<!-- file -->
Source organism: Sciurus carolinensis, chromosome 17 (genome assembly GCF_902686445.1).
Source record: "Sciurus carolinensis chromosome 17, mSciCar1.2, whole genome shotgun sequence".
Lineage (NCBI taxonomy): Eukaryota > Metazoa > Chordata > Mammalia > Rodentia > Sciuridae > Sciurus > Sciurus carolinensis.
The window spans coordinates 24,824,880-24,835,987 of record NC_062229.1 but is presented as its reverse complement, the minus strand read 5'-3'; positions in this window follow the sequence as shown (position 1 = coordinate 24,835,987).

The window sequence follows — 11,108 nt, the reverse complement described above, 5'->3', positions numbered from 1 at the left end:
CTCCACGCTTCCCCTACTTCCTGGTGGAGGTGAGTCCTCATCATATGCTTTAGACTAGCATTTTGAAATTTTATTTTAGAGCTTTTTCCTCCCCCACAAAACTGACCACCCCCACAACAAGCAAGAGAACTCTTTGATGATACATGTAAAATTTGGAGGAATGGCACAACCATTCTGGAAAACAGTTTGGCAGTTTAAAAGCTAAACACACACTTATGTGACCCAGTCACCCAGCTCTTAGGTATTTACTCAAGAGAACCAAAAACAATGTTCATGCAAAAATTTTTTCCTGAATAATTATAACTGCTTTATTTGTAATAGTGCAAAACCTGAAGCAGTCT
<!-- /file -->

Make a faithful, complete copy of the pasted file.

Source organism: Sciurus carolinensis, chromosome 17 (genome assembly GCF_902686445.1).
Source record: "Sciurus carolinensis chromosome 17, mSciCar1.2, whole genome shotgun sequence".
Lineage (NCBI taxonomy): Eukaryota > Metazoa > Chordata > Mammalia > Rodentia > Sciuridae > Sciurus > Sciurus carolinensis.
The window spans coordinates 24,824,880-24,835,987 of record NC_062229.1 but is presented as its reverse complement, the minus strand read 5'-3'; positions in this window follow the sequence as shown (position 1 = coordinate 24,835,987).

The window sequence follows — 11,108 nt, the reverse complement described above, 5'->3', positions numbered from 1 at the left end:
CTCCACGCTTCCCCTACTTCCTGGTGGAGGTGAGTCCTCATCATATGCTTTAGACTAGCATTTTGAAATTTTATTTTAGAGCTTTTTCCTCCCCCACAAAACTGACCACCCCCACAACAAGCAAGAGAACTCTTTGATGATACATGTAAAATTTGGAGGAATGGCACAACCATTCTGGAAAACAGTTTGGCAGTTTAAAAGCTAAACACACACTTATGTGACCCAGTCACCCAGCTCTTAGGTATTTACTCAAGAGAACCAAAAACAATGTTCATGCAAAAATTTTTTCCTGAATAATTATAACTGCTTTATTTGTAATAGTGCAAAACCTGAAGCAGTCT